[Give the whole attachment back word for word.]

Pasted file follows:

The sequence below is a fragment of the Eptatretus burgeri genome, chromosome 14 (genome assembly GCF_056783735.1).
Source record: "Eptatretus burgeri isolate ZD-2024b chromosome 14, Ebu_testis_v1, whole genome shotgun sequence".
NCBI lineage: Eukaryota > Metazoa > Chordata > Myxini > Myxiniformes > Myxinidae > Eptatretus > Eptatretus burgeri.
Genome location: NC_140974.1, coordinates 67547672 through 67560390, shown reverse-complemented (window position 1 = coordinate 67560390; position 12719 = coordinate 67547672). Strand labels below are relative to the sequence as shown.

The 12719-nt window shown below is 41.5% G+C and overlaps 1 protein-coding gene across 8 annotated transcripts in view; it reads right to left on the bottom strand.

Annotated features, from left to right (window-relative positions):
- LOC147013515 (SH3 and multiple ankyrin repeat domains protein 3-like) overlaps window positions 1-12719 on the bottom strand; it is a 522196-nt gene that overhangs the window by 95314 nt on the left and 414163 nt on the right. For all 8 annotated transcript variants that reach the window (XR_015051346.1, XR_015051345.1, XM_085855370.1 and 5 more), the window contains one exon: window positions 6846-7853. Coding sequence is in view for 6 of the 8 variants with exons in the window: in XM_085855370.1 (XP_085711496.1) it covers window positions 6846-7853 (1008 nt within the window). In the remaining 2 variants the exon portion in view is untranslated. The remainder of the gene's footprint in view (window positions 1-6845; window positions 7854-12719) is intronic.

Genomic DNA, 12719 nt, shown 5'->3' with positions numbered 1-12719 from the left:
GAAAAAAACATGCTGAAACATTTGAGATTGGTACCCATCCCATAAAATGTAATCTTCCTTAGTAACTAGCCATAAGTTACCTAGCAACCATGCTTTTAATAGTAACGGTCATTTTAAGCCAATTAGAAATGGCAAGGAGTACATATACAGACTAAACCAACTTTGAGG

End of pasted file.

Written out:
The sequence below is a fragment of the Eptatretus burgeri genome, chromosome 14 (genome assembly GCF_056783735.1).
Source record: "Eptatretus burgeri isolate ZD-2024b chromosome 14, Ebu_testis_v1, whole genome shotgun sequence".
NCBI lineage: Eukaryota > Metazoa > Chordata > Myxini > Myxiniformes > Myxinidae > Eptatretus > Eptatretus burgeri.
Genome location: NC_140974.1, coordinates 67547672 through 67560390, shown reverse-complemented (window position 1 = coordinate 67560390; position 12719 = coordinate 67547672). Strand labels below are relative to the sequence as shown.

The 12719-nt window shown below is 41.5% G+C and overlaps 1 protein-coding gene across 8 annotated transcripts in view; it reads right to left on the bottom strand.

Annotated features, from left to right (window-relative positions):
- LOC147013515 (SH3 and multiple ankyrin repeat domains protein 3-like) overlaps window positions 1-12719 on the bottom strand; it is a 522196-nt gene that overhangs the window by 95314 nt on the left and 414163 nt on the right. For all 8 annotated transcript variants that reach the window (XR_015051346.1, XR_015051345.1, XM_085855370.1 and 5 more), the window contains one exon: window positions 6846-7853. Coding sequence is in view for 6 of the 8 variants with exons in the window: in XM_085855370.1 (XP_085711496.1) it covers window positions 6846-7853 (1008 nt within the window). In the remaining 2 variants the exon portion in view is untranslated. The remainder of the gene's footprint in view (window positions 1-6845; window positions 7854-12719) is intronic.

Genomic DNA, 12719 nt, shown 5'->3' with positions numbered 1-12719 from the left:
GAAAAAAACATGCTGAAACATTTGAGATTGGTACCCATCCCATAAAATGTAATCTTCCTTAGTAACTAGCCATAAGTTACCTAGCAACCATGCTTTTAATAGTAACGGTCATTTTAAGCCAATTAGAAATGGCAAGGAGTACATATACAGACTAAACCAACTTTGAGG